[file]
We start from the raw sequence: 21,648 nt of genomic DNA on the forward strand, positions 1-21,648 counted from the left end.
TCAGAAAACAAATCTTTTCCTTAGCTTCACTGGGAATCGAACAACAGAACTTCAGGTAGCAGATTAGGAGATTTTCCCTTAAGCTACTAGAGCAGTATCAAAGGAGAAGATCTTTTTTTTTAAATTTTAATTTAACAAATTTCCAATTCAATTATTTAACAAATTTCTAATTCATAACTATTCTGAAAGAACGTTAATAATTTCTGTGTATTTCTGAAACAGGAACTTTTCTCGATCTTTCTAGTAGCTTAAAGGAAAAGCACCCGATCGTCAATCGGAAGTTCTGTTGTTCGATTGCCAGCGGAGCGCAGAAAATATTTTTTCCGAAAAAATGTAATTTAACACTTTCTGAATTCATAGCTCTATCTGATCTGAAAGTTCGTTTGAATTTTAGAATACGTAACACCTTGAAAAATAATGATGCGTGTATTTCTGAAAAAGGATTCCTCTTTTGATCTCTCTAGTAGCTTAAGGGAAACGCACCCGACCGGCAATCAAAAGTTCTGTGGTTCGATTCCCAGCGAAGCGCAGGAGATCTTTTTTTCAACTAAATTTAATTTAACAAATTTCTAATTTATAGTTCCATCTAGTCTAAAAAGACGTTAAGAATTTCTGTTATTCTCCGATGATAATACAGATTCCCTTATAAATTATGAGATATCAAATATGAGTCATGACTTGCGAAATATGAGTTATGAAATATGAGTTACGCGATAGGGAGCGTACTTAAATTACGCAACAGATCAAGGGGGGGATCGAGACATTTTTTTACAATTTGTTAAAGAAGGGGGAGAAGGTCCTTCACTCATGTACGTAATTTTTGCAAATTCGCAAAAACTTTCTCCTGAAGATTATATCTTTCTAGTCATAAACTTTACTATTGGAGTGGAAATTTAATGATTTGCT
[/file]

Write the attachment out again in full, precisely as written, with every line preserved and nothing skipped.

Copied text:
We start from the raw sequence: 21,648 nt of genomic DNA on the forward strand, positions 1-21,648 counted from the left end.
TCAGAAAACAAATCTTTTCCTTAGCTTCACTGGGAATCGAACAACAGAACTTCAGGTAGCAGATTAGGAGATTTTCCCTTAAGCTACTAGAGCAGTATCAAAGGAGAAGATCTTTTTTTTTAAATTTTAATTTAACAAATTTCCAATTCAATTATTTAACAAATTTCTAATTCATAACTATTCTGAAAGAACGTTAATAATTTCTGTGTATTTCTGAAACAGGAACTTTTCTCGATCTTTCTAGTAGCTTAAAGGAAAAGCACCCGATCGTCAATCGGAAGTTCTGTTGTTCGATTGCCAGCGGAGCGCAGAAAATATTTTTTCCGAAAAAATGTAATTTAACACTTTCTGAATTCATAGCTCTATCTGATCTGAAAGTTCGTTTGAATTTTAGAATACGTAACACCTTGAAAAATAATGATGCGTGTATTTCTGAAAAAGGATTCCTCTTTTGATCTCTCTAGTAGCTTAAGGGAAACGCACCCGACCGGCAATCAAAAGTTCTGTGGTTCGATTCCCAGCGAAGCGCAGGAGATCTTTTTTTCAACTAAATTTAATTTAACAAATTTCTAATTTATAGTTCCATCTAGTCTAAAAAGACGTTAAGAATTTCTGTTATTCTCCGATGATAATACAGATTCCCTTATAAATTATGAGATATCAAATATGAGTCATGACTTGCGAAATATGAGTTATGAAATATGAGTTACGCGATAGGGAGCGTACTTAAATTACGCAACAGATCAAGGGGGGGATCGAGACATTTTTTTACAATTTGTTAAAGAAGGGGGAGAAGGTCCTTCACTCATGTACGTAATTTTTGCAAATTCGCAAAAACTTTCTCCTGAAGATTATATCTTTCTAGTCATAAACTTTACTATTGGAGTGGAAATTTAATGATTTGCT